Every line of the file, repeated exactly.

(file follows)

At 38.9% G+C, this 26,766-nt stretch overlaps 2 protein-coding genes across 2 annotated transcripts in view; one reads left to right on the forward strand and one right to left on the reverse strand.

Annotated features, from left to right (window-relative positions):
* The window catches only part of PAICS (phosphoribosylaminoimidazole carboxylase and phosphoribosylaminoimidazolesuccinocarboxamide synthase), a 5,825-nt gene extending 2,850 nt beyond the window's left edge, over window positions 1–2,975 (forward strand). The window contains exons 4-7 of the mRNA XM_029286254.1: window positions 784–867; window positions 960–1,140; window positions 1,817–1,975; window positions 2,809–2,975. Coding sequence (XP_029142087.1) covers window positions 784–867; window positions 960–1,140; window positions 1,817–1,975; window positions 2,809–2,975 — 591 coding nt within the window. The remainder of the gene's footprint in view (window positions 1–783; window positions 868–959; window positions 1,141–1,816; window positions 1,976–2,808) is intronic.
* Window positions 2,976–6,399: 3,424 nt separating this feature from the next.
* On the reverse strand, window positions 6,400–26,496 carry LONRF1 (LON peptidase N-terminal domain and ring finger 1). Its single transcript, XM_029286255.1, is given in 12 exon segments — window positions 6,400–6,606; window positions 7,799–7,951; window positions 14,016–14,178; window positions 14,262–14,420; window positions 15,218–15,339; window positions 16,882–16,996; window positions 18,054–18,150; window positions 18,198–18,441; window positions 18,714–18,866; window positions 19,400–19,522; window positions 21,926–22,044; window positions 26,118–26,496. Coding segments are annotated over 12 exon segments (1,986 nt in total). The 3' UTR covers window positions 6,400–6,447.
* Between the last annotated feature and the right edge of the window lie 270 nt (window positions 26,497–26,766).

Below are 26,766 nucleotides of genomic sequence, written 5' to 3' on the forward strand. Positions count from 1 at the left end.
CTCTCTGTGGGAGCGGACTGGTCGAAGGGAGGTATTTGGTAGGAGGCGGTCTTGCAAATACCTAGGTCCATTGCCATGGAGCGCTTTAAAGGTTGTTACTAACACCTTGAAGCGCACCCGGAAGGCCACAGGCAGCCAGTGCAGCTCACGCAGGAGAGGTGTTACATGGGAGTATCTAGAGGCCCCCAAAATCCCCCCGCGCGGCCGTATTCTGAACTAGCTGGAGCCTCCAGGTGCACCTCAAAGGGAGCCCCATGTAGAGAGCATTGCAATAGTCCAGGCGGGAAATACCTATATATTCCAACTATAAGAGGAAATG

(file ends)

At 38.9% G+C, this 26,766-nt stretch overlaps 2 protein-coding genes across 2 annotated transcripts in view; one reads left to right on the forward strand and one right to left on the reverse strand.

Annotated features, from left to right (window-relative positions):
* The window catches only part of PAICS (phosphoribosylaminoimidazole carboxylase and phosphoribosylaminoimidazolesuccinocarboxamide synthase), a 5,825-nt gene extending 2,850 nt beyond the window's left edge, over window positions 1–2,975 (forward strand). The window contains exons 4-7 of the mRNA XM_029286254.1: window positions 784–867; window positions 960–1,140; window positions 1,817–1,975; window positions 2,809–2,975. Coding sequence (XP_029142087.1) covers window positions 784–867; window positions 960–1,140; window positions 1,817–1,975; window positions 2,809–2,975 — 591 coding nt within the window. The remainder of the gene's footprint in view (window positions 1–783; window positions 868–959; window positions 1,141–1,816; window positions 1,976–2,808) is intronic.
* Window positions 2,976–6,399: 3,424 nt separating this feature from the next.
* On the reverse strand, window positions 6,400–26,496 carry LONRF1 (LON peptidase N-terminal domain and ring finger 1). Its single transcript, XM_029286255.1, is given in 12 exon segments — window positions 6,400–6,606; window positions 7,799–7,951; window positions 14,016–14,178; window positions 14,262–14,420; window positions 15,218–15,339; window positions 16,882–16,996; window positions 18,054–18,150; window positions 18,198–18,441; window positions 18,714–18,866; window positions 19,400–19,522; window positions 21,926–22,044; window positions 26,118–26,496. Coding segments are annotated over 12 exon segments (1,986 nt in total). The 3' UTR covers window positions 6,400–6,447.
* Between the last annotated feature and the right edge of the window lie 270 nt (window positions 26,497–26,766).

Below are 26,766 nucleotides of genomic sequence, written 5' to 3' on the forward strand. Positions count from 1 at the left end.
CTCTCTGTGGGAGCGGACTGGTCGAAGGGAGGTATTTGGTAGGAGGCGGTCTTGCAAATACCTAGGTCCATTGCCATGGAGCGCTTTAAAGGTTGTTACTAACACCTTGAAGCGCACCCGGAAGGCCACAGGCAGCCAGTGCAGCTCACGCAGGAGAGGTGTTACATGGGAGTATCTAGAGGCCCCCAAAATCCCCCCGCGCGGCCGTATTCTGAACTAGCTGGAGCCTCCAGGTGCACCTCAAAGGGAGCCCCATGTAGAGAGCATTGCAATAGTCCAGGCGGGAAATACCTATATATTCCAACTATAAGAGGAAATG